Problem Of Evil Essay: The Problem Of Evil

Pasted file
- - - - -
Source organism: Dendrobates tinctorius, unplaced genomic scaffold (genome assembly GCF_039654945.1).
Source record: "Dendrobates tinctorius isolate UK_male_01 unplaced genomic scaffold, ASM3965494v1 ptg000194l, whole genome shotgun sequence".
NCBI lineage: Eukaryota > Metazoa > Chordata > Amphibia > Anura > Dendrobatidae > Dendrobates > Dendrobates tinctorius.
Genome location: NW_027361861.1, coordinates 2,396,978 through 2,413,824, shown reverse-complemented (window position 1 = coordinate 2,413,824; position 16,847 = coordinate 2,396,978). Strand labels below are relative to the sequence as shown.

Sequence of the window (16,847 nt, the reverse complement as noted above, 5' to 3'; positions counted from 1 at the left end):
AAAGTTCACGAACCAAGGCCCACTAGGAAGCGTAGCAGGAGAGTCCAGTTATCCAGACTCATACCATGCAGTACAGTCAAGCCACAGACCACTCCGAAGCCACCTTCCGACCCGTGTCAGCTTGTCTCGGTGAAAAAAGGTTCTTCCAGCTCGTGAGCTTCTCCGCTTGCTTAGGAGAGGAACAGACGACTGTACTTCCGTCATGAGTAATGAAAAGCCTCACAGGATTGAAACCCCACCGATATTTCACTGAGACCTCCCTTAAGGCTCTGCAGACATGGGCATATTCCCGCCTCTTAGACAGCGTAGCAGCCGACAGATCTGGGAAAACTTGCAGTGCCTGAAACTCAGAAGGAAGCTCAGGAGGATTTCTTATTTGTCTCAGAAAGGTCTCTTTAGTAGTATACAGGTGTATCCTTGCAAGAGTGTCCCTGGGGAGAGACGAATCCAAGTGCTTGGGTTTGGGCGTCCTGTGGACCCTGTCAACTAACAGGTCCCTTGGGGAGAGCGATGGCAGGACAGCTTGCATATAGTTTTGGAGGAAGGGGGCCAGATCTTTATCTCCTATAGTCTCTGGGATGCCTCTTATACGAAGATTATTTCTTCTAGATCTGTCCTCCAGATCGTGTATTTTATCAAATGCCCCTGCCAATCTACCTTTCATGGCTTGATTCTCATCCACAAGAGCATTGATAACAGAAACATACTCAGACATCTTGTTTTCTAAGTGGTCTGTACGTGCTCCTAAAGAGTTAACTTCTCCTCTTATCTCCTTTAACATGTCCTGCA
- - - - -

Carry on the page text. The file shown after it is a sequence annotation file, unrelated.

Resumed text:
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Madeline Hearons Introduction to Philosophy Dr. Butterfield 9 March 2014 The Problem of Evil “The problem of evil” has been a controversial topic for not only philosophers, but also people of different faiths all over the world. The problem of evil poses the questions that if there is a higher power, a perfect God, how can that higher power allow such evils to occur in this world? How could this perfect God create such evils in the world? How could he allow such suffering? As these questions have been asked, many philosophers have different thoughts and opinions on what kind of higher power really exists, and how evil can come from such a perfect and loving God. The example I have chosen poses the question of whether or not a perfect higher power really does exist. If a perfect God has created this world, why would he include evil? After researching different philosophers and their different views on the problem of evil, Gottfried Leibniz stuck out to me. I found comparing our views very interesting. The problem of evil proves contradiction in religious philosophy, that a perfect God may or may not exist (Pecornio, 1). If a perfect God exists, why would he put evil into our world and promote suffering? Some philosophers have argued that this suffering is consequence for our own sins. If you willingly choose a path of evil, then evil will present itself onto you. An example of this would be that if you know smoking is bad and can cause lung cancer, and you still choose to smoke, you “deserve” the evil consequence of getting lung cancer (Beebe, 1). The problem of evil pinpoints two types of evil: moral evil and natural evil. Moral evil is a type of evil that is caused by mankind itself, such as murder, abuse, and sexual... ... middle of paper ... ...t mean that a God does not exist, but one that all knows, all-powerful, and all present does not exist. The Logical Problem of Evil explains this, going against Leibniz and his beliefs, but supports my example. I believe that Leibniz argument in persuasive and have some very valid points. In conclusion to the problem of evil, I think that your beliefs will lead you to follow a certain view on this topic. I also believe that you do not have to choose one certain side, that this topic is not black and white. The problem of evil can really make you think about the troubles of the world, and what the reason and cause for suffering is. Who do you believe is responsible? Is it a higher power, or your own actions that make these things happen? Religious views may lead you to believe one idea, but your logical sense may lead you to believe something completely different.
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